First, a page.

Ludus et Veritas: 14/28 University Identities
This project examines the identities of 14 university athletic and academic programs, and the graphic representation of students within those programs.
I’m interested in whom these dual identities serve—and how students and athletes are represented—while questioning the use and abuse of student athletes as resources. I've experienced these institutional divisions firsthand as a student athlete, watching them culminate and crescendo at the university leaving many student athlete peers, friends, and family without a sense of identity and belonging. These unspoken disparities reflect our cultural priorities for students and athletes.
In my practice, I try to be a servant and a steward, but often hold to tightly traditional forms, so I’ve learned that I need to inject some rules or constraints that will lead to outcomes that I can’t predict. In this project I’ve attempted to juxtapose university identities visually (by comparing university letterforms), narratively (by putting sports commentary next to informative writing), informationally (by putting resources on display), and materially (through reproducible turf letterforms). I’ve also learned how to be a critic of my own work because what I think I’m doing and saying doesn’t always come across. Ludus et Veritas acknowledges and critiques design’s role in misframing the purpose of educational institutions and athletic programs, spotlights the social and economic implications of these two graphic identities, and attempts to connect with those affected by this identity divide.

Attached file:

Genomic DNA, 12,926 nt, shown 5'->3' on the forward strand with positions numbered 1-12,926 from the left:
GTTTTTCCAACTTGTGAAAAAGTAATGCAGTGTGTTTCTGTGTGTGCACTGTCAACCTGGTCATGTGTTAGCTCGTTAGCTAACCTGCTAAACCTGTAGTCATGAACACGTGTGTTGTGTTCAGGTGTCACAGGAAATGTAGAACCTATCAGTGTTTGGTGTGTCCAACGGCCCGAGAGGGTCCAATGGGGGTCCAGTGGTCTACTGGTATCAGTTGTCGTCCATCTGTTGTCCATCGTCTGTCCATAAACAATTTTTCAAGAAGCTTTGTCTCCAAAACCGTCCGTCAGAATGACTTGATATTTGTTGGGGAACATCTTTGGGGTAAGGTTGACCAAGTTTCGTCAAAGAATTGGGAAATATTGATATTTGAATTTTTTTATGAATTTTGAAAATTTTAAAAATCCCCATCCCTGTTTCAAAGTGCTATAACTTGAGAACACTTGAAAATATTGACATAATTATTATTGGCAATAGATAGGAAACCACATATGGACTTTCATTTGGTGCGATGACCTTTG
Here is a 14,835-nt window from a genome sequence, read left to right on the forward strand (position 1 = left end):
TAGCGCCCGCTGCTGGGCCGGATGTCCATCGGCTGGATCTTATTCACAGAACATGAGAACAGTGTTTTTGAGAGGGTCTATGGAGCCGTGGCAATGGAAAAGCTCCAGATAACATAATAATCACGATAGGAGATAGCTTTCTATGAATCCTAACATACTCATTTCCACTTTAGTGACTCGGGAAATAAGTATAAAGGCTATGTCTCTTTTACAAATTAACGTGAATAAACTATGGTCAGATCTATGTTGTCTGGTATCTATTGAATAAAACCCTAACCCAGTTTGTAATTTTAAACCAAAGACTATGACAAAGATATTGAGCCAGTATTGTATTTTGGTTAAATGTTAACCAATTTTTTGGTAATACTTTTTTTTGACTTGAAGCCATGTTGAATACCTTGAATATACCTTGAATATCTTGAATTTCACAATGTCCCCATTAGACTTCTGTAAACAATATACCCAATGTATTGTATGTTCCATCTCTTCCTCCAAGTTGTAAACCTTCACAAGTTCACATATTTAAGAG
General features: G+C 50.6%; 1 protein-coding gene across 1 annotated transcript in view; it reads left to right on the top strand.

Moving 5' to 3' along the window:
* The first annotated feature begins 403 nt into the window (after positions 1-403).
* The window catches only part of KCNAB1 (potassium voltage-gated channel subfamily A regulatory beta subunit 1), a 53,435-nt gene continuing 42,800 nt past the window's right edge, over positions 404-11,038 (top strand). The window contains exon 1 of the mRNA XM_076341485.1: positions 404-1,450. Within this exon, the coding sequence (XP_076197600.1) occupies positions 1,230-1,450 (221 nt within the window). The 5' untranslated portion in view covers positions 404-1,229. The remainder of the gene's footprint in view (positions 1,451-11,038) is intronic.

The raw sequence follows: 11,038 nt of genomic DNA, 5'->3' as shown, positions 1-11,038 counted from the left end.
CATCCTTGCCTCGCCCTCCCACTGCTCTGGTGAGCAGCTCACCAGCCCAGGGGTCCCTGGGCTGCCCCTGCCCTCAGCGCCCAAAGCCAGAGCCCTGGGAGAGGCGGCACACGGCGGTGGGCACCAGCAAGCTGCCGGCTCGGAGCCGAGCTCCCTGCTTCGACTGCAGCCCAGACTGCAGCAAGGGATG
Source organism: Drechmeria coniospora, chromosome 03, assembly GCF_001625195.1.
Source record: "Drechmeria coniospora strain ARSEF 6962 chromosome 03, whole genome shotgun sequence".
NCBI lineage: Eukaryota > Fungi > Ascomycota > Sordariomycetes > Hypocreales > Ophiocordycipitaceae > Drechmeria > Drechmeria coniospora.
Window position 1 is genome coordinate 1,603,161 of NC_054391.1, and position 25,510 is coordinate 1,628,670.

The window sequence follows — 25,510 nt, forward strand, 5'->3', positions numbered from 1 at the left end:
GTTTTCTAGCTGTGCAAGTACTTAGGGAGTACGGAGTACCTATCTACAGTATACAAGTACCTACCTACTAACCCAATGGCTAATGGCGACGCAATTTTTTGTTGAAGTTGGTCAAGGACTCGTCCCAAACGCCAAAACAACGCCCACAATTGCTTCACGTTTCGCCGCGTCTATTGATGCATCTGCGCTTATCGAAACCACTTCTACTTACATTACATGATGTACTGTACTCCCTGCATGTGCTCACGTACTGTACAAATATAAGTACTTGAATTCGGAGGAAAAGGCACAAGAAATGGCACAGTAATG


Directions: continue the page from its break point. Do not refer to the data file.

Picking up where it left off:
I hope that this work will bring attention to our priorities as a nation for our students and challenge the stigma that athletics and academics are two separate functions of a university—that the two can and should coexist to give all students a sense of belonging and hope.